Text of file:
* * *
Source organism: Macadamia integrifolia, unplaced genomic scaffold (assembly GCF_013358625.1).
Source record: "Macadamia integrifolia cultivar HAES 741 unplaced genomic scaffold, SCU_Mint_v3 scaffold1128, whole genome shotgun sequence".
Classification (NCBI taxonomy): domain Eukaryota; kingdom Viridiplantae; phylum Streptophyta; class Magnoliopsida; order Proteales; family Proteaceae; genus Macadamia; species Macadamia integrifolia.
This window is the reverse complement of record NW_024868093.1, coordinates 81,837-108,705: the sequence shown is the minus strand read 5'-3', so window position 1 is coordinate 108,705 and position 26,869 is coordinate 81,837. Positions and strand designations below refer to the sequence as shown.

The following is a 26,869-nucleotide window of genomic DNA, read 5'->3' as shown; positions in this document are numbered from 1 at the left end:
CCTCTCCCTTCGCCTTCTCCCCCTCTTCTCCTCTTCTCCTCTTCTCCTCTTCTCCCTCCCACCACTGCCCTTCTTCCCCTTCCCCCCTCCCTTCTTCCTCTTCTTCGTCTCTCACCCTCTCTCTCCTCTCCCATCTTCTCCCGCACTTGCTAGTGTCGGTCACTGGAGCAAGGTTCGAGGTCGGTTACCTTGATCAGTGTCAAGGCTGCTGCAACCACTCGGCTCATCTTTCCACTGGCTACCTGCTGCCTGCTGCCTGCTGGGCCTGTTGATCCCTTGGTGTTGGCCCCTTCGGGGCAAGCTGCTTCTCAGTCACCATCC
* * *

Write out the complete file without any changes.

Source organism: Macadamia integrifolia, unplaced genomic scaffold (assembly GCF_013358625.1).
Source record: "Macadamia integrifolia cultivar HAES 741 unplaced genomic scaffold, SCU_Mint_v3 scaffold1128, whole genome shotgun sequence".
Classification (NCBI taxonomy): domain Eukaryota; kingdom Viridiplantae; phylum Streptophyta; class Magnoliopsida; order Proteales; family Proteaceae; genus Macadamia; species Macadamia integrifolia.
This window is the reverse complement of record NW_024868093.1, coordinates 81,837-108,705: the sequence shown is the minus strand read 5'-3', so window position 1 is coordinate 108,705 and position 26,869 is coordinate 81,837. Positions and strand designations below refer to the sequence as shown.

The following is a 26,869-nucleotide window of genomic DNA, read 5'->3' as shown; positions in this document are numbered from 1 at the left end:
CCTCTCCCTTCGCCTTCTCCCCCTCTTCTCCTCTTCTCCTCTTCTCCTCTTCTCCCTCCCACCACTGCCCTTCTTCCCCTTCCCCCCTCCCTTCTTCCTCTTCTTCGTCTCTCACCCTCTCTCTCCTCTCCCATCTTCTCCCGCACTTGCTAGTGTCGGTCACTGGAGCAAGGTTCGAGGTCGGTTACCTTGATCAGTGTCAAGGCTGCTGCAACCACTCGGCTCATCTTTCCACTGGCTACCTGCTGCCTGCTGCCTGCTGGGCCTGTTGATCCCTTGGTGTTGGCCCCTTCGGGGCAAGCTGCTTCTCAGTCACCATCC